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August 2017 Default Cover Image
AAP's first-ever action plan for epinephrine and anaphylaxisAnaphylaxis is a serious, life-threatening allergic reaction that can occur suddenly without warning. In children and adolescents, the leading cause of anaphylaxis is exposure to food allergens. Recently, the American Academy of Pediatrics (AAP) published 2 clinical reports that discuss guidance on appropriate epinephrine use for anaphylaxis and developing an emergency action plan for patients at risk.
Tympanostomy tubes improve short-term hearing but lack long-term benefitTympanostomy tubes are widely used in pediatric care, taking first place as the most popular ambulatory surgery. However, new research reveals that tube placement provides just short-term hearing improvement and has little impact on quality of life.
Allergy and anaphylaxis emergency plan formThe American Academy of Pediatrics form for an allergy and anaphylaxis emergency plan.
Teen vaping: Time to clear the airThe vaping culture of using non–cigarette tobacco and electronic nicotine delivery systems (ENDS) is the latest risky trend among adolescents and young adults. Vaping is the use of high-tech, advanced electronic devices such as electronic cigarettes (e-cigarettes), refillable atomizers, and other tobacco products as an alternative or in addition to regular cigarettes.
E-cigarettes: A legislative updateOn August 8, 2016, Mitch Zeller, JD, blogged on the US Food and Drug Administration (FDA) website that beginning that day, federal law would protect the public—especially kids—from the dangers of all tobacco products, including electronic cigarettes (e-cigarettes), vapes, and more. The law, known as the Deeming Rule, would regulate the largely unregulated market that he referred to as having been the “wild, wild West.”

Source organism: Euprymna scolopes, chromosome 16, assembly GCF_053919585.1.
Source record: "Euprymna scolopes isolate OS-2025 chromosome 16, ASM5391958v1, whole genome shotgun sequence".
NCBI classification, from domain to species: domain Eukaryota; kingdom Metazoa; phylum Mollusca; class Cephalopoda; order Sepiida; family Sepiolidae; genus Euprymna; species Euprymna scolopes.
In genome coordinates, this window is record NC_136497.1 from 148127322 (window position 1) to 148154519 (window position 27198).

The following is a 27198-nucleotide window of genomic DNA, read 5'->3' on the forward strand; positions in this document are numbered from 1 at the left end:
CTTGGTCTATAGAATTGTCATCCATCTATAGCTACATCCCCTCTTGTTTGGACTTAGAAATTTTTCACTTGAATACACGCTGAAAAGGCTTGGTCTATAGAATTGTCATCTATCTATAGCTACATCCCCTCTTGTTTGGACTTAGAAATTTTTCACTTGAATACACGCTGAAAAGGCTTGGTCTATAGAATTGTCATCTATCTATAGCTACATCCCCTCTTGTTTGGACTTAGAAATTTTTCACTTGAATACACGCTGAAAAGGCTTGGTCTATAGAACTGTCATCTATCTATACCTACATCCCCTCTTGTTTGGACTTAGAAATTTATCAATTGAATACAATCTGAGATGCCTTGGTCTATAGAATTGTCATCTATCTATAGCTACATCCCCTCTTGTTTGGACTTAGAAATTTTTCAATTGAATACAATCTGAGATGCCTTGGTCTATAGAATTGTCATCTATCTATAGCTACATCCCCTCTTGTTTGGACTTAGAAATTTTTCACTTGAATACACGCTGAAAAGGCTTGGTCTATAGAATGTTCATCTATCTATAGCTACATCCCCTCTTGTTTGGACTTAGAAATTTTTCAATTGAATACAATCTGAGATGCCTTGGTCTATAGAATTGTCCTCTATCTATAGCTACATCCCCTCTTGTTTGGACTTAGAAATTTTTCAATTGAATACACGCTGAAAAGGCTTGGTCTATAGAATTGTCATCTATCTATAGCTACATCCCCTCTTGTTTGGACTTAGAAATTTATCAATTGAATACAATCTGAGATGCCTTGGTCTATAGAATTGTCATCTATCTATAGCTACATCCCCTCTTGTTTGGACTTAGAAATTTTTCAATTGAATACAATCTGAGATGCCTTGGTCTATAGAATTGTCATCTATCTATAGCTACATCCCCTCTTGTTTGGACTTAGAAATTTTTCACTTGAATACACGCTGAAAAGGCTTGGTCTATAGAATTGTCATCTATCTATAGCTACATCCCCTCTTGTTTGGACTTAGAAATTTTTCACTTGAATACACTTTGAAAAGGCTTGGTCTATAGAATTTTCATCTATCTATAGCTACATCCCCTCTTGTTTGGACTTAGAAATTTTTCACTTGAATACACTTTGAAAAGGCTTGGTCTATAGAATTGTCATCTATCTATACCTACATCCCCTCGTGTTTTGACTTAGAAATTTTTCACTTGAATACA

How to perform a better physical examThere is a trend in internal medicine to get away from doing complete physical examinations on each visit, with a minimalistic approach to a healthy patient. I am not prepared to go that far just yet, but I have modified my examination in many ways over the years. Here are some gems I have unearthed.
Restore “honest” medicineIt seems that our healthcare system is overdue for an integrity/honesty overhaul. Let’s review how we can begin the process of restoration at the practice and healthcare system levels.
Nervous teenager’s hands turn blueThe father of a healthy 15-year-old girl brings her to the emergency department (ED) for evaluation of blue hands.
Girl’s blistering rash spreads to eyes and faceA healthy 9-year-old female presents with a 1-day history of fever, progressive rash, conjunctivitis, and superficial oral ulcers.
Pediatricians could be overprescribing combination antifungal/corticosteroidsA review of a large claims-based database suggests that they are. Investigators identified almost 10,000 children aged up to 14 years who were prescribed either Lotrisone or Mycolog-II creams (antifungal and corticosteroid combination products) by pediatricians and other specialists from 2007 through 2014.
Novel approach to neonatal abstinence syndrome shortens hospital stayInfants with neonatal abstinence syndrome (NAS) treated with supportive nonpharmacologic interventions have a substantially shorter hospital stay and are less likely to be treated with morphine, a new study shows.
Q-tips are still causing pediatric ear injuriesBetween 1990 and 2010, more than 260,000 children were treated in emergency departments (EDs) for ear injuries related to use of cotton-tip applicators (CTAs), according to data from the National Electronic Injury Surveillance System.
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